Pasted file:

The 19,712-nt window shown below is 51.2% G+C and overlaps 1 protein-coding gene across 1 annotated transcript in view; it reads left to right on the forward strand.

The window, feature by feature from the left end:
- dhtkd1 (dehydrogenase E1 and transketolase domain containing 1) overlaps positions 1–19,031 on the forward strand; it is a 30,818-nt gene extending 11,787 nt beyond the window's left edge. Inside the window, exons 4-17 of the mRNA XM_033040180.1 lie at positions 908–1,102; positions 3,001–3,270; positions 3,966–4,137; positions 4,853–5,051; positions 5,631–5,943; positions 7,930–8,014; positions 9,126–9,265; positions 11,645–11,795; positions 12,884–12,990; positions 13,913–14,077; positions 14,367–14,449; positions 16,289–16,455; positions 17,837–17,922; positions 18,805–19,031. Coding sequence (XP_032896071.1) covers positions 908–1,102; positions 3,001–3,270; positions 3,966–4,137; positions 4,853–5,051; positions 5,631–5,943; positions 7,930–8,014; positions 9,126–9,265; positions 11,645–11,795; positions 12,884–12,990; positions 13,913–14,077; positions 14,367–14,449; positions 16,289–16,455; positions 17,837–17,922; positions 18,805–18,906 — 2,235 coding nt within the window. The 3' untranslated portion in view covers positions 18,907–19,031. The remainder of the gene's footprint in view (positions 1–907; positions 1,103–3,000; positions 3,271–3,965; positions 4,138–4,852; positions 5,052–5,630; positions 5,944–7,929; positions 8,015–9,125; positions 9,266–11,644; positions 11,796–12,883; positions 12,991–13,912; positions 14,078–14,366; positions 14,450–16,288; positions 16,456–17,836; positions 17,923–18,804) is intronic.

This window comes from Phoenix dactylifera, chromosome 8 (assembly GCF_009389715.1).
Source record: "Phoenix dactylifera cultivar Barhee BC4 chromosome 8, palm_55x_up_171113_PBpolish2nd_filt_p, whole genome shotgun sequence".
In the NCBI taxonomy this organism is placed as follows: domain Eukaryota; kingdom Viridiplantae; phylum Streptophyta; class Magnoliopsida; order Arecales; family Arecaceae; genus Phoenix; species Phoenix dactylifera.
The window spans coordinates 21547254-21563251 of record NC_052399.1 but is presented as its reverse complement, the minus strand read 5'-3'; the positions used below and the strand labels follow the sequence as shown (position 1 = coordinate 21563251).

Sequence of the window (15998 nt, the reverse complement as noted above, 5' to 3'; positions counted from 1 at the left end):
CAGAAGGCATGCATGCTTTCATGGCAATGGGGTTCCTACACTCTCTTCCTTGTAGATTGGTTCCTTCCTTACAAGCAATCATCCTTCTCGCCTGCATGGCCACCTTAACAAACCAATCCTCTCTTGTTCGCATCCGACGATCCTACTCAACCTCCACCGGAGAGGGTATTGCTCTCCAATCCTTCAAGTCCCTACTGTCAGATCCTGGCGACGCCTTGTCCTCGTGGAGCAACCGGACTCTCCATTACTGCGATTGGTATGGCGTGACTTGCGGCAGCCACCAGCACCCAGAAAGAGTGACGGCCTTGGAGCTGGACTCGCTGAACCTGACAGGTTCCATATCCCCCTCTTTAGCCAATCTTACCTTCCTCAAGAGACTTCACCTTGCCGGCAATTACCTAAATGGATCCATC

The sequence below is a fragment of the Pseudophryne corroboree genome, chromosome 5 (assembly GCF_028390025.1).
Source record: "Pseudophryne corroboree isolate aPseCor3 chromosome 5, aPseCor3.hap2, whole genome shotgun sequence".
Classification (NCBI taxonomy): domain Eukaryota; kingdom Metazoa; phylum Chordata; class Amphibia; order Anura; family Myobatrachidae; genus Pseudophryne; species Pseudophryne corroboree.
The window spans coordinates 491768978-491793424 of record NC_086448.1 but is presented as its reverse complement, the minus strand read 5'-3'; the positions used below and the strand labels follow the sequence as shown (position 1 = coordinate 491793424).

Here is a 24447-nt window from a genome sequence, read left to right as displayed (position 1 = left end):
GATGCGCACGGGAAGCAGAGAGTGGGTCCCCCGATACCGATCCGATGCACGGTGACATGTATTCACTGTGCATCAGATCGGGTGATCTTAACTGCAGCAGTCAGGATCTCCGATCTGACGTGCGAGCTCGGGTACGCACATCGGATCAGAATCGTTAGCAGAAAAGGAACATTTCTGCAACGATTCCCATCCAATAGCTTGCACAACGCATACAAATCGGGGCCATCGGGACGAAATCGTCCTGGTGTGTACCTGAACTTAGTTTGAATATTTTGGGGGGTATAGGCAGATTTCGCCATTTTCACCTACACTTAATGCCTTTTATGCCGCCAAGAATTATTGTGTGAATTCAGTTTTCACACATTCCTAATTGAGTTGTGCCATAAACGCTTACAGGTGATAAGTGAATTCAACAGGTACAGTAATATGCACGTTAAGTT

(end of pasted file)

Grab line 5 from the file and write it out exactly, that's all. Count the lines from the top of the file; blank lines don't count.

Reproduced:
Source record: "Phoenix dactylifera cultivar Barhee BC4 chromosome 8, palm_55x_up_171113_PBpolish2nd_filt_p, whole genome shotgun sequence".